US seeks death penalty for six 9-11 suspects

Other News Materials 11 February 2008 21:43 (UTC +04:00)

( dpa )- The US military announced Monday that it will seek the death penalty against six suspects charged with playing key roles in the September 11, 2001, terrorist attacks.

Brigadier General Thomas Hartmann said charges will be filed against the admitted mastermind of the attacks, Khalid Sheikh Mohammed, as well as Mohammed al-Qahtani who is believed to have been the "20th hijacker," and Ramzi bin al-Shibh, the alleged point of contact between the hijackers and al-Qaeda's leadership.

The defendants, held at Guantanamo Bay, Cuba, will face war crimes and other charges at the military commissions ordered by President George W Bush, Hartmann, the Pentagon's legal advisor, said.

The other three defendants are Ali Abd al-Aziz Ali, Mohammed's nephew and deputy, Mustafa Ahmed al-Hawsawi and Walid bin Attash, Hartmann said. There are a total of 169 charges against the six men, and the Pentagon wants them all to be tried together.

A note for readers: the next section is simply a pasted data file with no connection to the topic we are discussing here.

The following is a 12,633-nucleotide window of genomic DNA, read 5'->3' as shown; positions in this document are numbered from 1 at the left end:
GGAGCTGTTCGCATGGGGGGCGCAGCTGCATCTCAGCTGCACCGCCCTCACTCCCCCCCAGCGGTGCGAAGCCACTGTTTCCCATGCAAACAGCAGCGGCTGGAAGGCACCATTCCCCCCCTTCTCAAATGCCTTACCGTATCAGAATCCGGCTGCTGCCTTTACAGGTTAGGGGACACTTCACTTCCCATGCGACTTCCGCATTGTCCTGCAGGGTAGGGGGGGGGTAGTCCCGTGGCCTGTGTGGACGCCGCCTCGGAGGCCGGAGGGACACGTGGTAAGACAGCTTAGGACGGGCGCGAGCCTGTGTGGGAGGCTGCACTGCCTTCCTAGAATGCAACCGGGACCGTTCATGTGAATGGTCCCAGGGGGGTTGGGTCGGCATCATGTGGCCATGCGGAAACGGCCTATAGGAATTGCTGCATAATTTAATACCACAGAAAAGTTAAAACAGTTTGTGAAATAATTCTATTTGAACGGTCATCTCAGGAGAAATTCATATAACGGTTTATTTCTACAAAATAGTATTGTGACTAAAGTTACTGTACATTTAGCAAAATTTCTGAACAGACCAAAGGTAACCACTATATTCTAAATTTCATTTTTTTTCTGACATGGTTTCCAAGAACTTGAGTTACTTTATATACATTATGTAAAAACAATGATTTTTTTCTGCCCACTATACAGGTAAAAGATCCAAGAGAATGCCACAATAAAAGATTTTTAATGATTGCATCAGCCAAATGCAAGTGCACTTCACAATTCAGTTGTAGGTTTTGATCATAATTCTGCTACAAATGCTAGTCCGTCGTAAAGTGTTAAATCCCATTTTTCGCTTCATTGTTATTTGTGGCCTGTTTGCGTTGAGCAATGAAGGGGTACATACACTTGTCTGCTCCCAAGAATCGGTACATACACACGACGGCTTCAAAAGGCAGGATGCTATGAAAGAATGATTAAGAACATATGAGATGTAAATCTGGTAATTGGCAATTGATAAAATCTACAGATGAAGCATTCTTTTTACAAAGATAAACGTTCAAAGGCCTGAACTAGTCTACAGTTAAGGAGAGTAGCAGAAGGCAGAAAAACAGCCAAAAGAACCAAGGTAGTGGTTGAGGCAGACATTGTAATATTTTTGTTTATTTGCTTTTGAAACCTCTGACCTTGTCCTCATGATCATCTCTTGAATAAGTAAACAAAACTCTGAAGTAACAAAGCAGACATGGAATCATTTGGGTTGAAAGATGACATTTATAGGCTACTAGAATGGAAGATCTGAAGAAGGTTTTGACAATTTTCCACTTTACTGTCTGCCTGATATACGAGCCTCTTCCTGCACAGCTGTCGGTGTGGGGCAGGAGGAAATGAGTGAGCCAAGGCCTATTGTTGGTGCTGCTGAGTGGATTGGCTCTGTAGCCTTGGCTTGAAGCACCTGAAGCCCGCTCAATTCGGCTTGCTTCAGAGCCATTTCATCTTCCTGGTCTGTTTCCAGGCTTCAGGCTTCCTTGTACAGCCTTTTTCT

The charges must be reviewed and approved by a military official, Susan Crawford, a former military appeals court judge. She can then decide whether the death penalty is warranted under the charges, Hartmann said.

The death penalty cases are likely to intensify criticism of the military commissions, which have been challenged in court. Civil rights advocates have raised questions about the fairness of the tribunals.

Hartmann said each defendant will be entitled to military defence lawyers and could also hire civilian attorneys.